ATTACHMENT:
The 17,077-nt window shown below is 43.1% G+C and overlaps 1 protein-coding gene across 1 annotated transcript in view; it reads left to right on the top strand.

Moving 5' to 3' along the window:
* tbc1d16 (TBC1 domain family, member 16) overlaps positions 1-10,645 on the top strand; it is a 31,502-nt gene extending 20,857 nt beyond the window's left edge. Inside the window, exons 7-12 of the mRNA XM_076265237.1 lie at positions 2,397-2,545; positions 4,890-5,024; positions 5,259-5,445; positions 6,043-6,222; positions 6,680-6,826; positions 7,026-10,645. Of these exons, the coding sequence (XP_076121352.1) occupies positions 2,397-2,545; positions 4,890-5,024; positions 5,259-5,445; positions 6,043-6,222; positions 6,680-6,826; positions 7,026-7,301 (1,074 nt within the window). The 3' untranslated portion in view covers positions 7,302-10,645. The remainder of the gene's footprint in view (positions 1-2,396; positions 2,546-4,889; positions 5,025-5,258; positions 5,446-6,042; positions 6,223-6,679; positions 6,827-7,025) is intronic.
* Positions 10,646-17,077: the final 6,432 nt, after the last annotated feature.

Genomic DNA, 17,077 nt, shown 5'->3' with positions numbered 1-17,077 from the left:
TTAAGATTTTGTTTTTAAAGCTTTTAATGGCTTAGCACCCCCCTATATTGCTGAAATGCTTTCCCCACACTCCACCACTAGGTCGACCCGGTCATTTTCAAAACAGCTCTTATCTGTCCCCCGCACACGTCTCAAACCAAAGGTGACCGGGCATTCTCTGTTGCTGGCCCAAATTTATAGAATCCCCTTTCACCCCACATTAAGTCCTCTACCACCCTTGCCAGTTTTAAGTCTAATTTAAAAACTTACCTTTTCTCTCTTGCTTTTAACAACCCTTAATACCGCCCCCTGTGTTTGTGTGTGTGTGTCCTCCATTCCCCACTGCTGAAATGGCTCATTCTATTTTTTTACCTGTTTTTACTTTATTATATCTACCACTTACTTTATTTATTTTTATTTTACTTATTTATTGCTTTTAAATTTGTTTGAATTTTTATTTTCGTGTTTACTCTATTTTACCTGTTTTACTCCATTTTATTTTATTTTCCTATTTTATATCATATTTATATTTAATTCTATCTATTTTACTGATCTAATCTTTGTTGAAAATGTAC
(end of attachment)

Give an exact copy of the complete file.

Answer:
The 17,077-nt window shown below is 43.1% G+C and overlaps 1 protein-coding gene across 1 annotated transcript in view; it reads left to right on the top strand.

Moving 5' to 3' along the window:
* tbc1d16 (TBC1 domain family, member 16) overlaps positions 1-10,645 on the top strand; it is a 31,502-nt gene extending 20,857 nt beyond the window's left edge. Inside the window, exons 7-12 of the mRNA XM_076265237.1 lie at positions 2,397-2,545; positions 4,890-5,024; positions 5,259-5,445; positions 6,043-6,222; positions 6,680-6,826; positions 7,026-10,645. Of these exons, the coding sequence (XP_076121352.1) occupies positions 2,397-2,545; positions 4,890-5,024; positions 5,259-5,445; positions 6,043-6,222; positions 6,680-6,826; positions 7,026-7,301 (1,074 nt within the window). The 3' untranslated portion in view covers positions 7,302-10,645. The remainder of the gene's footprint in view (positions 1-2,396; positions 2,546-4,889; positions 5,025-5,258; positions 5,446-6,042; positions 6,223-6,679; positions 6,827-7,025) is intronic.
* Positions 10,646-17,077: the final 6,432 nt, after the last annotated feature.

Genomic DNA, 17,077 nt, shown 5'->3' with positions numbered 1-17,077 from the left:
TTAAGATTTTGTTTTTAAAGCTTTTAATGGCTTAGCACCCCCCTATATTGCTGAAATGCTTTCCCCACACTCCACCACTAGGTCGACCCGGTCATTTTCAAAACAGCTCTTATCTGTCCCCCGCACACGTCTCAAACCAAAGGTGACCGGGCATTCTCTGTTGCTGGCCCAAATTTATAGAATCCCCTTTCACCCCACATTAAGTCCTCTACCACCCTTGCCAGTTTTAAGTCTAATTTAAAAACTTACCTTTTCTCTCTTGCTTTTAACAACCCTTAATACCGCCCCCTGTGTTTGTGTGTGTGTGTCCTCCATTCCCCACTGCTGAAATGGCTCATTCTATTTTTTTACCTGTTTTTACTTTATTATATCTACCACTTACTTTATTTATTTTTATTTTACTTATTTATTGCTTTTAAATTTGTTTGAATTTTTATTTTCGTGTTTACTCTATTTTACCTGTTTTACTCCATTTTATTTTATTTTCCTATTTTATATCATATTTATATTTAATTCTATCTATTTTACTGATCTAATCTTTGTTGAAAATGTAC